It’s not exactly the kind of record that will generate headlines the way that Mark McGwire did two years ago in his successful pursuit of Roger Maris, but it’s intriguing nonetheless. Over the weekend, journeyman outfielder Dave Martinez joined yet another team this season when the Blue Jays acquired him for a player to be named later. Having previously suited up for the Devil Rays, Cubs, and Rangers, Martinez tied a record by playing for his fourth team in one season. If Martinez can somehow manage to play for one more team this season—do I hear the Yankees calling?—he will have the record all to himself… Although player movement has seemingly increased over the last 20 years, no player in the eighties or nineties played for as many as four teams in a single season. In fact, prior to Martinez, only one player had accomplished the feat (if we want to call it a feat) in the era since free agency began. In 1977, Dave Kingman started out the season with the Mets, who grew tired of his .209 batting average and frequent defensive lapses and traded him to the Padres for an obscure pitcher named Paul Siebert and future manager Bobby Valentine. Kingman hit 11 home runs in 56 games for the Padres, who nonetheless decided to unload him on September 6 in a cash deal with the Angels. Yet, Kingman wasn’t done traveling just yet. Nine days later, the Angels sold him to the Yankees, marking the second time that "King Kong" had been sent packing after the September 1 deadline. In only 24 at-bats with New York, Kingman hit four home runs, helping the Yankees win the American League East by two and a half games over the Orioles. Still, Kingman couldn’t participate in New York’s post-season march to the World Championship because he had joined the Yankees a full 15 days after the deadline for freezing playoff rosters… The last pitcher to toil for four teams in one season was vagabond left-hander Mike Kilkenny, who completed the rectangular circuit in 1972. Kilkenny started the season with the Tigers, who dispatched him to the A’s after only one appearance. Kilkenny lasted just about the same amount of time in Oakland—one game—before being dealt with Curt Blefary to the Padres in a package for strong-armed outfielder Downtown Ollie Brown. Compared to the A’s and the Tigers, the Padres gave Kilkenny a thorough tryout (five games and four innings) before trading him to the Indians for utility infielder Fred "Chicken" Stanley. Amazingly, Kilkenny finished out the season in Cleveland… Still, the travels of Kingman and Kilkenny actually pale in comparison to that of another player of 1970s vintage. In 1971, journeyman catcher Broadway Frank Fernandez also played for four big league teams in a season—well, sort of. Fernandez opened the ‘71 campaign with the A’s but soon headed east to the Washington Senators as part of a five-player deal that put Don Mincher and Paul Lindblad in the Capitol City and Mike Epstein and Darold Knowles in Oakland’s Green and Gold. Broadway Frank then rejoined the A’s in a mid-season trade, but when Dave Duncan returned from a stint in the Marine Reserves, he found himself traded again—this time to the Cubs, where he finished out the season. Technically, Fernandez played for only three different major league teams that summer, but did have tenures in four different stops (once in Washington, once in Chicago, and twice in Oakland). But wait, there’s more. We haven’t yet counted a pair of pitstops in Iowa, the A’s top affiliate in the American Association at the time. If we include those two minor league visitations, here’s what Fernandez’ complete 1971 itinerary looked like:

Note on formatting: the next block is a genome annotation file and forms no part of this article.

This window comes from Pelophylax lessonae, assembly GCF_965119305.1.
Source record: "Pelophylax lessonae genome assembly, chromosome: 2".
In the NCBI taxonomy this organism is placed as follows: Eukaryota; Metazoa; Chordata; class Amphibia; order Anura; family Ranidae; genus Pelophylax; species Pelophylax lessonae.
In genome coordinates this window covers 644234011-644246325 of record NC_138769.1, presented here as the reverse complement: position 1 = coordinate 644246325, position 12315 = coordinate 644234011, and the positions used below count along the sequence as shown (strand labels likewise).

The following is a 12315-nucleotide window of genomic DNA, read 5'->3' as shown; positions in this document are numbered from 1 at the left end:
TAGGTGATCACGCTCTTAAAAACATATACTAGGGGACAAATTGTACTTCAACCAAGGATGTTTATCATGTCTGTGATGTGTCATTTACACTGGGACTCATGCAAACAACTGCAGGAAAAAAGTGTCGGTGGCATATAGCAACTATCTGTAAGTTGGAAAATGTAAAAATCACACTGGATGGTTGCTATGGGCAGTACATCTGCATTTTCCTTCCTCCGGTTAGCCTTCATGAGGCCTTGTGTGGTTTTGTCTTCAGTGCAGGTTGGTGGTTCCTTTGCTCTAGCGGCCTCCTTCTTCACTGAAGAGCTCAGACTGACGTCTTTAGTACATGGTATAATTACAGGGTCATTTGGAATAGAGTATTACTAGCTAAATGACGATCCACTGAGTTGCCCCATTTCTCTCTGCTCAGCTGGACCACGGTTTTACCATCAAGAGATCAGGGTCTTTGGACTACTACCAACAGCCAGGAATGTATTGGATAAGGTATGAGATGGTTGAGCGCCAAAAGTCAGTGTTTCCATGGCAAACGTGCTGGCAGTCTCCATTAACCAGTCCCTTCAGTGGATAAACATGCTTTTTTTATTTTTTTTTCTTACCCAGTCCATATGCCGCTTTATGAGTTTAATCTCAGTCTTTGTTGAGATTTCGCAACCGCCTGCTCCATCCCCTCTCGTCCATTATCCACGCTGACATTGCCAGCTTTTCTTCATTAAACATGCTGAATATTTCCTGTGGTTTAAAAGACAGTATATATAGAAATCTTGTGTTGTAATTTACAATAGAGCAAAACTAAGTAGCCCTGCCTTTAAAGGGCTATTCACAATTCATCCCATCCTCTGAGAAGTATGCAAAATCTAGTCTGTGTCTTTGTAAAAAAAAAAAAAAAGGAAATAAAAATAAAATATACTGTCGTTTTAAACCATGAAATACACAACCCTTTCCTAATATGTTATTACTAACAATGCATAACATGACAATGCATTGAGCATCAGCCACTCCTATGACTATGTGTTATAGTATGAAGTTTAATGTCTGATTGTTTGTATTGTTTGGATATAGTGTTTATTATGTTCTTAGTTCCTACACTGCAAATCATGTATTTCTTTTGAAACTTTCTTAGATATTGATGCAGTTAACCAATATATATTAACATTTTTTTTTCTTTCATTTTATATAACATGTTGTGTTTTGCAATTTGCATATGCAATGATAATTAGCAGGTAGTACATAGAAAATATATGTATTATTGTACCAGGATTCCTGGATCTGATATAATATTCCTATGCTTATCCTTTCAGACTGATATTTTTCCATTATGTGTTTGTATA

Oakland to Washington… Washington to Iowa… Iowa to Oakland… Oakland to Iowa… Iowa to Chicago…

So when you hear today’s players complain about the inconvenience of being traded and exchanging one team for another, just keep in mind that they haven’t come close to matching the bizarre travels of Broadway Frank Fernandez some 29 years ago.